Once upon a time, a king hired a gardener who was very dutiful and provided the king with fresh juicy fruits from the garden every morning. One fateful day, the gardener brought some red cherries to the king, and tasting one, the king who was in a bad mood felt it was sour and threw it at the gardener in anger and it hit him in the face. Turning to the king and smiling respectfully, the gardener said: “God is merciful”. The king was a bit confused why the gardener could not show any sign of displeasure and why he said “God is merciful.

The king asked the gardener to explain why he appeared unhurt and what made him say that God is merciful. He replied and said that he wanted to bring big pineapples and coconuts but later changed his mind to bring the small cherries first. He believed that it was the mercy of God that made him not bring a larger fruit because it could have hurt more.

God is indeed merciful. In fact, the book of Lamentations (3:22-23) says that the steadfastness of God never ceases and His mercy never ends for they are new every morning. Pope Francis was right when he declared that God’s name is MERCY. Without divine mercy, our lives would become messy. What is the nature of divine mercy and how is it relevant to us as we celebrate the Divine Mercy Sunday?

Our lives rest on the platform of divine mercy. Creation itself is an expression of God’s love. God created the world out of nothing (materially speaking), but spiritually creation is a product of God’s love. When humanity failed in Adam, God demonstrated His justice which brought about the eviction of our first parents from Paradise. However, God’s love went after us through the coming of our Lord Jesus Christ whose death and resurrection brought divine mercy to us.

The history of our salvation is rooted in the divine mercy:

  • The incarnation is an expression of divine mercy; the Word becoming flesh and dwelling among us (John 1:14).
  • The passion of Christ is an expression of divine mercy; “but he was wounded for our transgressions, he was bruised for our iniquities; upon him was the chastisement that made us whole, and with his stripes, we are healed.” (Isaiah 53:5).
  • The death on the cross represents the highest expression of divine mercy when he expired and the source of life gushed forth for souls, and the ocean of mercy opened for the whole world. Out of divine mercy, Jesus Christ became a curse for us to redeem us from the curse of the law and give us blessings (Gal.3:13-14).
  • Still hanging on the cross, our Lord Jesus Christ made some mercy- statements that point to God’s mercy for the whole world. To his executioners, he says “Father forgive them for they do not know what they are doing” (Luke 23:34). To the repentant thief, he says: “today thou shall be with me in paradise” (Luke 23:43).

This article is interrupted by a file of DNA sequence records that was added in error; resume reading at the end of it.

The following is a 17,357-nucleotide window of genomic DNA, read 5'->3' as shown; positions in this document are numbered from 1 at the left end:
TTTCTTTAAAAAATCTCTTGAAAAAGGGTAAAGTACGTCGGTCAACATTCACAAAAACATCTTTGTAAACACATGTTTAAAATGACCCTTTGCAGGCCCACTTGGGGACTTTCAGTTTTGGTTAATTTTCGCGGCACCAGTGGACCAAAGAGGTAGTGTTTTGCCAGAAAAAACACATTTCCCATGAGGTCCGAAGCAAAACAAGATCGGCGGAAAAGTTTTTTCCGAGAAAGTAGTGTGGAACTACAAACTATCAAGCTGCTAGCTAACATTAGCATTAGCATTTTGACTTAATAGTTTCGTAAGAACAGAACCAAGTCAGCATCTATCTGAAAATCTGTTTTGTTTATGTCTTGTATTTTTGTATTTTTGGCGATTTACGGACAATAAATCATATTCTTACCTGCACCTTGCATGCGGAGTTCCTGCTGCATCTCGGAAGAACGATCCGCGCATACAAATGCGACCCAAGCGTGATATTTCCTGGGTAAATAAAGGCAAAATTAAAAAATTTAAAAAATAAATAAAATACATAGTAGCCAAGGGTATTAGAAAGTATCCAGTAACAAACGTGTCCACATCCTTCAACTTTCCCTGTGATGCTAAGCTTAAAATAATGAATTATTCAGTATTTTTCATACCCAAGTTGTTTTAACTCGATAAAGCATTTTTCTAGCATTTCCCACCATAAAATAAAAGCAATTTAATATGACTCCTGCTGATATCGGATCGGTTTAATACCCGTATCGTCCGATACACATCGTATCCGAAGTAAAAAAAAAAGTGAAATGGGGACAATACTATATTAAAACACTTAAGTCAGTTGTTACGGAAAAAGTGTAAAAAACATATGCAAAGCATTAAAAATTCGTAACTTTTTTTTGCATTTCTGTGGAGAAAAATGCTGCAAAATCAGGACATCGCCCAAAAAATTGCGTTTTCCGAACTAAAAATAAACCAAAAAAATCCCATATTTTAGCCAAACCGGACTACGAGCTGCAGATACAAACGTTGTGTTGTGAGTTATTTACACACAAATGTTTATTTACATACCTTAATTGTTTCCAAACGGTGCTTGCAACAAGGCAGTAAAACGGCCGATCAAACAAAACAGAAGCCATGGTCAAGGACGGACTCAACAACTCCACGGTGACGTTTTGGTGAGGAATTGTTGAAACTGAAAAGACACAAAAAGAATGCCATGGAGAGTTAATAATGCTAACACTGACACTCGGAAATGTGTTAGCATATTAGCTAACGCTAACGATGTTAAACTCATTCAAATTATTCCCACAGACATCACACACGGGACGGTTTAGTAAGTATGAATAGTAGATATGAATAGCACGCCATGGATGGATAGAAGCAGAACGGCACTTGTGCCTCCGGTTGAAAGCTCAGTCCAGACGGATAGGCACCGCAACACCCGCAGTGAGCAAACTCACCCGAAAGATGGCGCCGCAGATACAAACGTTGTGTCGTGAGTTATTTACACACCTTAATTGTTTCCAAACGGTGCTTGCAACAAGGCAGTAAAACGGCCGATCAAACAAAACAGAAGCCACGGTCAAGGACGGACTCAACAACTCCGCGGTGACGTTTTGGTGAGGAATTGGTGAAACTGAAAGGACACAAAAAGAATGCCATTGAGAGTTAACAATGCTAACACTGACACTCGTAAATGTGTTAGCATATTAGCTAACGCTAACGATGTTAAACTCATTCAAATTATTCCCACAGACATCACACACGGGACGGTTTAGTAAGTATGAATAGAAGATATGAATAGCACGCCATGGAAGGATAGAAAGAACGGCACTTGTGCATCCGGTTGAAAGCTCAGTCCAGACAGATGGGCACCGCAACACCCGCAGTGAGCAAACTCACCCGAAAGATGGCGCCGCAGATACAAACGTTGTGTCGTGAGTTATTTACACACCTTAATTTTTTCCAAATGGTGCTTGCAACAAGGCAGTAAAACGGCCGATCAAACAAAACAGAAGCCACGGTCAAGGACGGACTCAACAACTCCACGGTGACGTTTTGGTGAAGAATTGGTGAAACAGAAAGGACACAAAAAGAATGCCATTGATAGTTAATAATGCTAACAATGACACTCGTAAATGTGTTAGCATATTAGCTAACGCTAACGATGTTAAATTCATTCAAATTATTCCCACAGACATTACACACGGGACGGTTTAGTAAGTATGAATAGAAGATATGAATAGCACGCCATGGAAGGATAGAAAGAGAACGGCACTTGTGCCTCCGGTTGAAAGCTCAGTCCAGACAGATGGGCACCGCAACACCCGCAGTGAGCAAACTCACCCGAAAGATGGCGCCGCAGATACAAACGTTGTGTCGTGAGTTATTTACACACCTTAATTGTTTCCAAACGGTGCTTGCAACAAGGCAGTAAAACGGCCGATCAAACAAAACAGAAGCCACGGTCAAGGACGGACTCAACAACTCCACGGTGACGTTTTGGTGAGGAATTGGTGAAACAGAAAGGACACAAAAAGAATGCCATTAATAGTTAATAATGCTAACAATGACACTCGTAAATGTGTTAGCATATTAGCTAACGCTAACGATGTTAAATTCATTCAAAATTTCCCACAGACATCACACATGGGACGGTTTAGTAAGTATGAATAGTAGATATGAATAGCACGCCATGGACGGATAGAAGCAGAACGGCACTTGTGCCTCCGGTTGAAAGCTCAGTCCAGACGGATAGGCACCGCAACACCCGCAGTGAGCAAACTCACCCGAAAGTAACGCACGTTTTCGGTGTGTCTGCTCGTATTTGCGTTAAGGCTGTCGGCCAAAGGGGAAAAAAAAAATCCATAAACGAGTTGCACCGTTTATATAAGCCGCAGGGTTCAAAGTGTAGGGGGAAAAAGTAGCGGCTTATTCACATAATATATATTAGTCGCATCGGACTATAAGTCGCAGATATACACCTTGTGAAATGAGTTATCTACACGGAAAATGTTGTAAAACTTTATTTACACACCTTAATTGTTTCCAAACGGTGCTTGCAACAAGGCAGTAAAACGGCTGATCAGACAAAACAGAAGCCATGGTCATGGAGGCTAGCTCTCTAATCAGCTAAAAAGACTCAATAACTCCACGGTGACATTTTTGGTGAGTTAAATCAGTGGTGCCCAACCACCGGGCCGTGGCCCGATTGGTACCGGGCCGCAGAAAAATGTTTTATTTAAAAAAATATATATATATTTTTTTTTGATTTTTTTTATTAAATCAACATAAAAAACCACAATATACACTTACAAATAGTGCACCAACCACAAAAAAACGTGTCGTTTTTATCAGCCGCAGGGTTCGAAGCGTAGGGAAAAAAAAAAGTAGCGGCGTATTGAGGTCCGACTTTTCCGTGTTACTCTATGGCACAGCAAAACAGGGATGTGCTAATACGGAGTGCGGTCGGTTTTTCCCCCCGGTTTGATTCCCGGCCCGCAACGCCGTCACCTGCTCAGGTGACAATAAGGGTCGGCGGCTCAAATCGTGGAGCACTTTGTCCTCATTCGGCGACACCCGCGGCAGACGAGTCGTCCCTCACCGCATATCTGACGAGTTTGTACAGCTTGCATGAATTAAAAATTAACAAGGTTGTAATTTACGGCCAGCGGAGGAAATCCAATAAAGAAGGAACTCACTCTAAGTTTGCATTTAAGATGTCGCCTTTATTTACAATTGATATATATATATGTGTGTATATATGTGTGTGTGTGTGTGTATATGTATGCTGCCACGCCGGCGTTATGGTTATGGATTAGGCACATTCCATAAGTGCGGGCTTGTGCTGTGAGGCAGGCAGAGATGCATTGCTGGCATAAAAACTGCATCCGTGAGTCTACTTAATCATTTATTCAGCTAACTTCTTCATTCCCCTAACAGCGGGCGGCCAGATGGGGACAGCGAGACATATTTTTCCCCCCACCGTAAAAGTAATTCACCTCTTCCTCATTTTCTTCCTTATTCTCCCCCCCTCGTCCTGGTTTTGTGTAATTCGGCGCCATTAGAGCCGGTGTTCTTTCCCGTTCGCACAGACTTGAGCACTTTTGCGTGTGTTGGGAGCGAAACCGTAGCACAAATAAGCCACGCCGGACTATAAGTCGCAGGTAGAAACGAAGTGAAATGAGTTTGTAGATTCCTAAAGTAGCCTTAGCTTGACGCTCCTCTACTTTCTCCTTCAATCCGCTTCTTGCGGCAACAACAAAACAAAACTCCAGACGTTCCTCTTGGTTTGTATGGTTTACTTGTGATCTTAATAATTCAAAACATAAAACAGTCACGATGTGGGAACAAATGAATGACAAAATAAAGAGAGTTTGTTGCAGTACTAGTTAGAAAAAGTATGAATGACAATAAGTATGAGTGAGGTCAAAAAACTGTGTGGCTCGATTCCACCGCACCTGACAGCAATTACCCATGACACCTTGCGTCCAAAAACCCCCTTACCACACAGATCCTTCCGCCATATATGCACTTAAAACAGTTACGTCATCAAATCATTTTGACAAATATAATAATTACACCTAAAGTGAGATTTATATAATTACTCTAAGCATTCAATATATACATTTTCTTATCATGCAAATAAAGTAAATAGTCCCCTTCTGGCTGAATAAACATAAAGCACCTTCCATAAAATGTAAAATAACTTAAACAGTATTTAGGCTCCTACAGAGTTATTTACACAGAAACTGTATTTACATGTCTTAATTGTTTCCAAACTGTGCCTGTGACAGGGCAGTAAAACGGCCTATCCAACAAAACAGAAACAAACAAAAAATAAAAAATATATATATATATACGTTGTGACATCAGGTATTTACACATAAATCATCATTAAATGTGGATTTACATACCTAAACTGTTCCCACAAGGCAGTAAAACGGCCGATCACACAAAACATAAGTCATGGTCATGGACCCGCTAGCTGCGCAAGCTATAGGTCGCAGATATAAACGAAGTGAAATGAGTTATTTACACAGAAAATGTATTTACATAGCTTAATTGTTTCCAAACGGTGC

• The resurrection of our Lord Jesus Christ is both an expression and confirmation of divine mercy. A confirmation of the event of Good Friday, when he said: “it is finished” (John 19:30). Yes! It is finished with our tribulations and pains because of the divine mercy that is given to us. The resurrection is a confirmation that our sins are truly forgiven and we have a new life (2 Cor. 5: 17).

Divine mercy should challenge us to be merciful to one another just as our heavenly Father is merciful to each of us (Luke 6:36). Our Lord Jesus Christ tells us also that God will be merciful to those who are merciful (Matt. 5:7). The apostle James (2:13) expands more on this teaching when he writes that judgment will be without mercy to anyone who has shown no mercy; mercy triumphs over judgment.

One of the key sicknesses of our world is the lack of mercy starting from our families. Little things degenerate into huge fights fought with deep bitterness and resentment. Mercy has gone on vacation in most families with people barely managing and tolerating themselves instead of celebrating one another. Communities are divided into various factions because mercy has no legroom. Nations are in turmoil because people are deficient in the milk of kindness and mercy.

We are encouraged to look forward to and pray for divine mercy. God loves us more and attends to us when we come to Him asking mercy. David was not shy to say: “ Have mercy on me oh God in your compassion” (Psalm 51:1). The blind man Bartimaeus shouted: “Jesus Son of David have mercy on me” (Mark 10: 47).  Today, we are also challenged to become channels of mercy for everyone we meet in the journey of life; especially those who hurt us. The deeper the hurt the greater the flow of mercy. As we celebrate God’s divine mercy, let us continue to expand the borders of mercy wherever we go; today God is giving you a new name; Mercy.

Have a wonderful celebration and a great mercy-full week ahead.

Fr. Bonnie.


  1. Thank you so much Father for this Sunday reflection which you shared. I am richly blessed by it and I always look forward to each Sunday reflection you share. Many thanks.

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